Item 20 makes a consequential amendment to paragraph 66(1)(b) as a result of Item 5, to allow the Organisation to intercept communications on behalf of an interception agency. 

Item 21 amends subsection 66(2) to provide that the chief officer of an agency may authorise, in writing, any person referred to in paragraphs 55(a) to (c) to receive, from the interceptor, information obtained by interceptions under warrants issued to the agency.  This will facilitate the Organisation or an agency conducting interception on behalf of another agency, undertaking technical assistance and then passing the information to the investigative officer within the agency which obtained the warrant.

Item 21 also inserts new subsection 66(3) to provide that where the chief officer of an agency authorises a person outside the agency that obtained the warrant, the authorisation must only extend to purposes related to the investigation to which the warrant relates.  The intention of this limitation is to maintain existing controls and safeguards in the TIA Act on dealing with intercept and related information.

Item 21 also inserts new subsection 66(4) to provide that a chief officer of an agency may delegate the authority under subsection 66(2) to authorise persons to receive intercept information.  

Item 22 - After subsection 67(1)

Section 67 of the TIA Act mirrors section 64, except that, rather than outlining the permitted uses for the Organisation, it relates to how intercepted information can be used by other interception agencies.  Item 22 amends subsection 67(1) to ensure that agencies intercepting on behalf of, or providing technical assistance to another agency, cannot use the information obtained for their own purposes.

Items 23, 24 and 25 - Section 81

Section 81 of the TIA Act outlines specific record keeping obligations on Commonwealth interception agencies in relation to warrants issued under Part 2-5 of the TIA Act.  The TIA Act relies on parallel State laws to place similar obligations on State agencies.   Section 35 of the TIA Act requires the Attorney-General to be satisfied that similar State laws are in place prior to a State agency being declared as an interception agency.   The relevant oversight body may inspect these records as part of its oversight functions.  The Organisation has separate record keeping, reporting and oversight arrangements and is subject to inspection by the Inspector General of Intelligence and Security.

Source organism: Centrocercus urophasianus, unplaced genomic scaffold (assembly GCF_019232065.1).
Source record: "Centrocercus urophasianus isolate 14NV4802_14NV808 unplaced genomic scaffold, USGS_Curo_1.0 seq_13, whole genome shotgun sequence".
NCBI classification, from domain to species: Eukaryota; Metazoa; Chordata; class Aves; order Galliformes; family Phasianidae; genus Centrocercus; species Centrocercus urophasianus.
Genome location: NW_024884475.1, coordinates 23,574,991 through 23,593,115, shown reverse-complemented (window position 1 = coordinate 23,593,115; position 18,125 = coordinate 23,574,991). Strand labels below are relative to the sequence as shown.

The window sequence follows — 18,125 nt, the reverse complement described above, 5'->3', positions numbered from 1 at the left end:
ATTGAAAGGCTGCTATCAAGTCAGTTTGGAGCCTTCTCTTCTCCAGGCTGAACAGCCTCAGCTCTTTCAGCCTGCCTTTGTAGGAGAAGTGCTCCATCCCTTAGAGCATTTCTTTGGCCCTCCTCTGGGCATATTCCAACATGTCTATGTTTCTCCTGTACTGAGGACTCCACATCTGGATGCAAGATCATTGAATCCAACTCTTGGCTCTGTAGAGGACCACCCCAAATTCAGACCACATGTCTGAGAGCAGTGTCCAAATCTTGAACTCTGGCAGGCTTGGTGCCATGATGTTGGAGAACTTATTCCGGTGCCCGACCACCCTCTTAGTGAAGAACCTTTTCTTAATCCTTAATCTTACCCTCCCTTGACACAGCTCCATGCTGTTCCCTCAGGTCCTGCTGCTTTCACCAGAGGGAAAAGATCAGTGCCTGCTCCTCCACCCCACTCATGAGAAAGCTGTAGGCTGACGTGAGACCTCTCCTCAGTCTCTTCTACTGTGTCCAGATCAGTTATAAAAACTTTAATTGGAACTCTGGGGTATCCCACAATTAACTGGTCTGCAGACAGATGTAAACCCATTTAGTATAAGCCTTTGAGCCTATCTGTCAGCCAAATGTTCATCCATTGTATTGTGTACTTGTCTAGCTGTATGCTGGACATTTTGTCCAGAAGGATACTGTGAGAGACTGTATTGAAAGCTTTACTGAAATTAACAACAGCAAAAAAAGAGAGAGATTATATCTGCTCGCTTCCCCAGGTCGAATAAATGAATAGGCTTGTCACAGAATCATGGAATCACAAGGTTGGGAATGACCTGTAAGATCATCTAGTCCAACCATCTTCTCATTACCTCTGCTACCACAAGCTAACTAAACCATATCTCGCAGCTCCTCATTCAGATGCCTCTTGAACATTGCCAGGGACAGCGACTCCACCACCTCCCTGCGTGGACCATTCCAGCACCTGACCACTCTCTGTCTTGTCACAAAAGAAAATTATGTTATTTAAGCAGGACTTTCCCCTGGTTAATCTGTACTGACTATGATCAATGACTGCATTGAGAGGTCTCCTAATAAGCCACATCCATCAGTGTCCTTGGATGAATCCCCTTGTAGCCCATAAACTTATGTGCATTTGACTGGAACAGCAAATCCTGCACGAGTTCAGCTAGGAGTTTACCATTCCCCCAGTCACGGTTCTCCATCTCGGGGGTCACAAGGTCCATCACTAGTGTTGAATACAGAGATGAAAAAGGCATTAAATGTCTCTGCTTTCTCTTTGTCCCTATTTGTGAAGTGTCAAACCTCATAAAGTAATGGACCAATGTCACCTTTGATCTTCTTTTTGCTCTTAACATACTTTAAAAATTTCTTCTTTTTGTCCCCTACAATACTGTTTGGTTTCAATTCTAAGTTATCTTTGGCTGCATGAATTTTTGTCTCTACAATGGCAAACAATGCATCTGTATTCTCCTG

Item 23 inserts new subsection 81(2A) to require the Director-General of Security, when the Organisation is intercepting on behalf of a Commonwealth interception agency, to record and provide the agency with any information it requires to meet its record keeping obligations in subparagraphs 81(1)(c)(ii), (iii) and (iv), and paragraph 81(1)(d) of the TIA Act.

Item 25 inserts new section 81AA to require the Director-General of Security, when the Organisation is intercepting on behalf of a State or Territory interception agency, to record and provide the agency with any information it requires to meet its record keeping obligations in subparagraphs 81(1)(c)(ii), (iii) and (iv), and paragraph 81(1)(d) of the TIA Act.

Item 24 makes a consequential amendment to subsection 81(3) as a result of Item 23.

Item 26 - After paragraph 103(ac)

Section 103 of the TIA Act contains reporting requirements for interception agencies in relation to statistics on the use, duration, cost and success of interception warrants.

Item 26 inserts new paragraph 103(aca) to provide that the Annual Report on warrants issued under Part 2-5 of the TIA Act include the number of interceptions conducted by the Organisation on behalf of other agencies.  The requirement is placed on the agency on whose behalf the Organisation has intercepted.

 

Item 27 - Subsections 127(1) and (2)

Section 127 of the TIA Act is the equivalent to section 55 in relation to stored communications warrants rather than interception warrants.

Item 27 makes consequential amendments to section 127 as a result of Item 5 to ensure that the language used is consistent. 

Item 28 - Saving provision in relation to items 5 and 27

Item 29 is a saving provision to clarify that all persons authorised under subsections 55(3) or 127(2) of the TIA Act to exercise the authority of a warrant prior to Schedule 1 commencing will continue to be authorised persons for these purposes after Schedule 1 has commenced.  This saving provision will prevent State and Territory Police Forces from having to re-issue the relevant authorisations.

Item 29 - Saving provision in relation to item 9

Item 29 is a saving provision to clarify that a delegation made under subsection 57(4) of the TIA Act by the chief officer of an agency to revoke an interception warrant under subsection 57(2) of the TIA Act that was in force immediately before the commencement of Schedule 1, has effect after the Schedule commences.



Schedule 2 - Requirement to inform of proposed changes

Telecommunications (Interception and Access) Act 1979

Chapter 5 of the Telecommunications (Interception and Access) Act 1979 (the TIA Act) places obligations on the telecommunications industry to provide assistance to interception agencies.  Three classes of industry members are subject to obligations:

·       carriers

·       carriage service providers, and

·       nominated carriage service providers.

Carriers and carriage service providers (C/CSPs) are defined in the TIA Act by reference to the respective definitions in the Telecommunications Act 1997 (Telecommunications Act).  In short, the distinction between the two is that a carrier owns telecommunications infrastructure, whilst a carriage service provider operates services which pass over that infrastructure.